OPINION: Kim Dotcom has a copy of Mein Kampf. So does the Invercargill public library, though we are told it is out on loan at the moment.
It is hard to argue with the library holding Adolf Hitler's much-reviled book. It should be available for scrutiny, if only because book-burning is the Nazi, not Kiwi, approach. Works of great folly are better dragged into the sunlight than thrown into the flames.
Better exposed and confronted than given the spurious glamour that comes from suppression.
Even so, there is something distressingly indulgent and amoral about Dotcom having acquired his own autographed copy. Not dedicated "to my good friend Kim", obviously, but still personalised by the most harmful villain of our age in a way that makes it a rarity and potentially a lucrative investment, if you care to consider it strictly in those terms.
Most of us do not. It is Mein Kampf for God's sake.
Intellectual freedoms duly acknowledged, the thought of making bucks out of it would still nauseate most of us, for very human reasons.
All the worse if there is also a suspicion that the owner-investor bought into not just the potential profit, but the poisonous morality and cynical social engineering given expression in those pages.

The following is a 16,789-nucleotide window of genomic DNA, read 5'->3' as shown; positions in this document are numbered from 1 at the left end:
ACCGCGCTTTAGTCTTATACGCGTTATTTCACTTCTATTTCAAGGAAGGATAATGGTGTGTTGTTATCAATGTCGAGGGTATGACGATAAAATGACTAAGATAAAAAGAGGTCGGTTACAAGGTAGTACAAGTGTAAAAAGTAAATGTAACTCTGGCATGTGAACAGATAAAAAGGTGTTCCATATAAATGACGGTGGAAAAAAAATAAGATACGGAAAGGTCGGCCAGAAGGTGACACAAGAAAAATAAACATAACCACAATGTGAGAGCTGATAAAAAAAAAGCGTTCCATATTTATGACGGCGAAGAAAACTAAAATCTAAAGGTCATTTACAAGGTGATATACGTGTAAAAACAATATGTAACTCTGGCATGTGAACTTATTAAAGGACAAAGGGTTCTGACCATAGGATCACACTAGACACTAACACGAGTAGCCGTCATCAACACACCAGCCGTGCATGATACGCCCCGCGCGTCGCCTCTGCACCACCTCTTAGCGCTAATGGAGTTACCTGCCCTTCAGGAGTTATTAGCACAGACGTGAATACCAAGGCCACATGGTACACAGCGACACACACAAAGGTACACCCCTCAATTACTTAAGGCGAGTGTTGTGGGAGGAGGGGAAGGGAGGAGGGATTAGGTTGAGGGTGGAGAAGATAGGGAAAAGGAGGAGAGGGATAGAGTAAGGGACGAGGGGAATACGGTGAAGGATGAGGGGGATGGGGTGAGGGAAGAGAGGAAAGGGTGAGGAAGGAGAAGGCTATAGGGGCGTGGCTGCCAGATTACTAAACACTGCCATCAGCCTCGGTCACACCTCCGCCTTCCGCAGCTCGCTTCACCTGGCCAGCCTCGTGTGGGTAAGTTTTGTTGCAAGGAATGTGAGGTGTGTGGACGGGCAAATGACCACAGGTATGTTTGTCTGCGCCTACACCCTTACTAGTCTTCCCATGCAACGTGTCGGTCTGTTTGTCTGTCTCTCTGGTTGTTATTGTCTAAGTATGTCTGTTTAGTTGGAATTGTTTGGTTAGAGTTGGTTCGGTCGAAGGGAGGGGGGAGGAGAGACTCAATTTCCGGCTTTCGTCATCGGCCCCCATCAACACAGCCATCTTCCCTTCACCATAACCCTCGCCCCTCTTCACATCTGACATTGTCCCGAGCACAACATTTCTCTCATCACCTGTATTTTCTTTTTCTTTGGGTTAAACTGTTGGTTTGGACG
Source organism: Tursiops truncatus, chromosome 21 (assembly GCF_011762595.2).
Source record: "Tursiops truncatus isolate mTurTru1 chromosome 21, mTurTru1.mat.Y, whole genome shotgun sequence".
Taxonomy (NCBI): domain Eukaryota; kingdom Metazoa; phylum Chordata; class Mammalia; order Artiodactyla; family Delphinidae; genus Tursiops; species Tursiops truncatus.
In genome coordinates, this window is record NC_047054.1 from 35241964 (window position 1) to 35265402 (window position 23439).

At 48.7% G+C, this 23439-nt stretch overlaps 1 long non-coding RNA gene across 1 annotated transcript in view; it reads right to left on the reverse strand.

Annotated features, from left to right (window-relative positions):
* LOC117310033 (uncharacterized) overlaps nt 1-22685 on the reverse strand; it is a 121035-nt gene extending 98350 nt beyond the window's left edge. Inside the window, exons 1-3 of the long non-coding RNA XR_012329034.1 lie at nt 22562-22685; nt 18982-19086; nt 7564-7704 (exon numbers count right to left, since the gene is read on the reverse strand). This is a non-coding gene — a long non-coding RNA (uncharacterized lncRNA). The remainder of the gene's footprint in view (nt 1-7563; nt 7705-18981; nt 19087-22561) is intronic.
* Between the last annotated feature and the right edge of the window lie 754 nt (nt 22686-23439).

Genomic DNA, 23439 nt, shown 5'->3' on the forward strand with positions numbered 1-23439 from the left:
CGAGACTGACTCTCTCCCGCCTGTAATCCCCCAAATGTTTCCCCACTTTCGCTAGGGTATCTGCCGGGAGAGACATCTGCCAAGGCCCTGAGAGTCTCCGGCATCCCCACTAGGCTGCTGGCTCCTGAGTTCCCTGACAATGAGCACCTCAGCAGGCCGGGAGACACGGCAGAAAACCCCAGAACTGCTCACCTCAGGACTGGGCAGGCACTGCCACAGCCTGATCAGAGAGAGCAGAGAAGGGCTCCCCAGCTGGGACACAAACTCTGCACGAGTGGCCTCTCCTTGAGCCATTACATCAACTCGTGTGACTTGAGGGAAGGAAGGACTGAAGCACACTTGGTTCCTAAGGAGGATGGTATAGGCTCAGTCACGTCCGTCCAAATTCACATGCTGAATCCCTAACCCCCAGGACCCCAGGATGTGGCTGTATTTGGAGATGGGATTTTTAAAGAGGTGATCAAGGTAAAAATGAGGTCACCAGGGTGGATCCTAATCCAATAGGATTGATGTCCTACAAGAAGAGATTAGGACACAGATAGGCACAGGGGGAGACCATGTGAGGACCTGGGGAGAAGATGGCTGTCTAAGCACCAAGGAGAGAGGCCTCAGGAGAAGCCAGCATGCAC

This Dotcom strongly denies. As it happens, we believe him. But there is a further concern. It is that he had a bit of moisture on his lips when he scored the purchase because he found the thought owning his own autographed copy of such a badass book kind of cool and exciting.
And we can strongly suspect that is exactly how he saw it.
Dotcom is an internet millionaire who has lots of form when it comes to spending his money indulgently.
How, then, should we feel about his potential ability to influence the spending of public money?
Dotcom yesterday launched a political party.
You would think that the Mein Kampf revelation would be catastrophic to the Internet Party's public credibility.
But politics do get messy and he certainly has more than rich-man resources on his side.
There is a sizeable catchment of people who are not necessarily inclined to react to him being portrayed as a James Bond villain (Goldfinger), nor a Batman villain (dangerous clown) and who will be powerfully drawn to a party whose platform can readily be understood as having a lot to do with technology-related jobs, the digital economy and protections against state snooping. Someone who could shake up a political firmament about which many people are not feeling particularly protective.
The Internet Party is trying to present itself to the public as being all about modern-age smarts, being understandably in conflict with The Man, and far from ideologically driven.
Mind you, convincing people of that last point becomes a tiny bit more problematic when you have Mein Kampf in your bookcase.
- The Southland Times
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